―(vi) Deliberate concealment and/or submission of false or misleading information or data which is material to screening or scoping or appraisal or decision on the application shall make the application liable for rejection, and cancellation of prior environmental clearance granted on that basis. Rejection of an application or cancellation of a prior environmental clearance already granted, on such ground, shall be decided by the regulatory authority, after giving a personal hearing to the applicant, and following the principles of natural justice.‖
- In the Schedule, building and construction project is at Item 8. It shows that ‗Prior EC‘ would be required for construction projects involving more than 20000 square meters of built-up area. The projects involving built-up area of more than 50000 square meters but less than 150000 square meters are in the Category ‗B1‘. Projects in Category ‗B‘, i.e., ‗B1‘ or ‗B2‘ involving construction activities are to be granted ‗Prior EC‘ by SEIAA while projects in Category ‗A‘, i.e., where built-up area is more than 150000 square meters, Competent Authority to grant ‗Prior EC‘ is MoEF&CC.
- We are not referring to all the amendments made in EIA 2006 which are 58 in number up to 17.02.2020, but would refer some amendments relevant for the purpose of present case.
- Vide EIA Notification dated 04.04.2011, published in Government of India‘s Gazette Extraordinary dated 06.04.2011, in Item 8(a), column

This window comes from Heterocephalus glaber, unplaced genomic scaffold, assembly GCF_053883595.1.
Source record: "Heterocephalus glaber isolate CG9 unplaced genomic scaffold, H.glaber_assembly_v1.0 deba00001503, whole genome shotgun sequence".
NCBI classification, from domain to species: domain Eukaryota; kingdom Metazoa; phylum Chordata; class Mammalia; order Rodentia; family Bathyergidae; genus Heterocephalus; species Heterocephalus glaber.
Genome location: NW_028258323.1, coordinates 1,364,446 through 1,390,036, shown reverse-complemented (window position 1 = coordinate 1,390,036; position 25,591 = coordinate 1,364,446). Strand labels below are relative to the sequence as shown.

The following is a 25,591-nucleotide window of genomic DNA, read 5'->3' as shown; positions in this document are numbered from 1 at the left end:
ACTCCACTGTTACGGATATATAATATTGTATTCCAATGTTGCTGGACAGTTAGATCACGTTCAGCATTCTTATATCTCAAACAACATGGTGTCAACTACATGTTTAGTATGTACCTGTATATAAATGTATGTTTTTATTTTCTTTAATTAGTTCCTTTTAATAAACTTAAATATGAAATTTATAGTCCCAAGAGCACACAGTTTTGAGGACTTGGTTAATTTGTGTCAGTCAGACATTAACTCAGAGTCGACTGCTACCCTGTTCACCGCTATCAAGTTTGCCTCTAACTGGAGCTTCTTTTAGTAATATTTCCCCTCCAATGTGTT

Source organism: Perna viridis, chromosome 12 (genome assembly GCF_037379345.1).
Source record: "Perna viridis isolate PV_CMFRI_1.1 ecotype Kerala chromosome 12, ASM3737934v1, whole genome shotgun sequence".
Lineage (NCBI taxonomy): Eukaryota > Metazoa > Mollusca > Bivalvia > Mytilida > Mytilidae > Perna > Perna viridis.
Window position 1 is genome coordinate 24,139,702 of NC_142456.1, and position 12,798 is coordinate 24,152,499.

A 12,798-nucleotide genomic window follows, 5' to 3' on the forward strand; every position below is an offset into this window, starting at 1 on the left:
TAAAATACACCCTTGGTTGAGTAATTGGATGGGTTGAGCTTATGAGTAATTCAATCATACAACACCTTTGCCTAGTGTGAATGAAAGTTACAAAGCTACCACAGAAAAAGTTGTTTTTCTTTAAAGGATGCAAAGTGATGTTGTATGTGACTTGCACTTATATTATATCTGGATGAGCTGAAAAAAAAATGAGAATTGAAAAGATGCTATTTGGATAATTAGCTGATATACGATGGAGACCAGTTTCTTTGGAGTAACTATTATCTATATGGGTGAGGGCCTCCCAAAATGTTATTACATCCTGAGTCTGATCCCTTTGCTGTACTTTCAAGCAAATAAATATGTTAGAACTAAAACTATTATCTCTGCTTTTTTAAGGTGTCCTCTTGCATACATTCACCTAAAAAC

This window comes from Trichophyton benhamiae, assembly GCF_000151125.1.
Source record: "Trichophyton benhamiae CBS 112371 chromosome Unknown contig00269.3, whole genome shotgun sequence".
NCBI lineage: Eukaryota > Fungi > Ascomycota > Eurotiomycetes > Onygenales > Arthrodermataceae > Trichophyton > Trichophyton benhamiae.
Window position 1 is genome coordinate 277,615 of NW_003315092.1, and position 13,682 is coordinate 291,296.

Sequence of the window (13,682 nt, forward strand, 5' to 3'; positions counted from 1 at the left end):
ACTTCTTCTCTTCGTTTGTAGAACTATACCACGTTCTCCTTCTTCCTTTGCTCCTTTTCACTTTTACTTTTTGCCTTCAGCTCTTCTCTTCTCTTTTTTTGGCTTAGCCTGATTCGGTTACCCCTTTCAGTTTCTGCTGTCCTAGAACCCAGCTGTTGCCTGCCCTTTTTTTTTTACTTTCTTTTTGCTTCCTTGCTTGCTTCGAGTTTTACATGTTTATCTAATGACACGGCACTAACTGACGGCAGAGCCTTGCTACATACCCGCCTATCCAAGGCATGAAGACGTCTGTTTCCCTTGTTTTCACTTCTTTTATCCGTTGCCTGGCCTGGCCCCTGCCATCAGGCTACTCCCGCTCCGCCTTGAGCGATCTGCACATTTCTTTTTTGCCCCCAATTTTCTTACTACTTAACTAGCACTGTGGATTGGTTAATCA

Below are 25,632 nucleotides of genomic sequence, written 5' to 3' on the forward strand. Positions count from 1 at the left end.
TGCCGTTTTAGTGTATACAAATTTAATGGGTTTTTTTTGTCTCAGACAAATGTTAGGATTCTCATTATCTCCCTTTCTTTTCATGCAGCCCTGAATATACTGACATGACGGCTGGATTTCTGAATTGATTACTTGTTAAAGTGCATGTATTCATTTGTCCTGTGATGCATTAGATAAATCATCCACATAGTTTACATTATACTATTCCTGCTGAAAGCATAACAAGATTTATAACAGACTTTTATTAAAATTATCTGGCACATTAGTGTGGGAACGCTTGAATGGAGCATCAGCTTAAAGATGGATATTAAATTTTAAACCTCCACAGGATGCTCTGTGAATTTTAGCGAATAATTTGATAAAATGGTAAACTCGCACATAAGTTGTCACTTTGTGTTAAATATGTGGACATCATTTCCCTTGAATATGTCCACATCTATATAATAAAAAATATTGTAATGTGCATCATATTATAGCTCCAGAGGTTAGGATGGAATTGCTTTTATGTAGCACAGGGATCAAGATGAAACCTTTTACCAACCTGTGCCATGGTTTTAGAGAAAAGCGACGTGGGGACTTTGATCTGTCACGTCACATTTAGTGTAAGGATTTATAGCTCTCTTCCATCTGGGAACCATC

- was substituted as under:-
―The built up area for the purpose of this Notification is defined as
―the built up or covered area on all the floors put together including basement(s) and other service areas, which are proposed in the building/construction projects.‖
- Vide Notification dated 25.01.2012, published in Government of India‘s Gazette Extraordinary dated 25.01.2012, in appendix 5, para 3 was substituted as under:-
―3. Where a public consultation is not mandatory, the appraisal shall be made on the basis of prescribed application in Form-I and environment impact assessment report, in the case of all projects and activities (other than item 8 of the Schedule), except in case where the said project and activity falls under category ‗B2‘, and in the case of items 8(a) and 8(b) of the Schedule, considering their unique project cycle, the Expert Appraisal Committee or State Level Expert Appraisal Committee concerned shall appraise projects or activities on the basis of Form-1, Form 1A, conceptual plan and the environment impact assessment report [required only for projects listed 8(b)] and make recommendations on the project
regarding grant of environment clearance or otherwise and also stipulate the conditions for environmental clearance.‖
- Notification dated 02.12.2014, published in Government of India‘s Gazette Extraordinary of the same date, amended Item 8 in the Schedule and it was substituted as under:-
|―8||Building or Construction projects or Area Development projects and Townships|
|8(a)||Building and Construction projects||>20000 sq. mtrs and <1,50,000 sq. mtrs of built up area||The term ―built up area‖ for the purpose of this notification is the built up or covered area on all floors put together including its basement and other service areas, which are proposed in the building or construction projects.|
|Note 1.- The projects or activities shall not include industrial shed, school, college, hostel for educational institution, but such buildings shall ensure sustainable environmental management, solid and liquid waste management, rain -water harvesting and may use recycled materials such as flyash bricks.|
|Note 2.- “General Conditions” shall not apply|
|8||Townships and Area Development Projects||Covering an area of >50 ha and or built up area> 1,50,000 sq. mrts||A project of Township and Area Development Projects covered under this item shall require an Environment Assessment report and be appraised as Category ‗B1‘ Project.|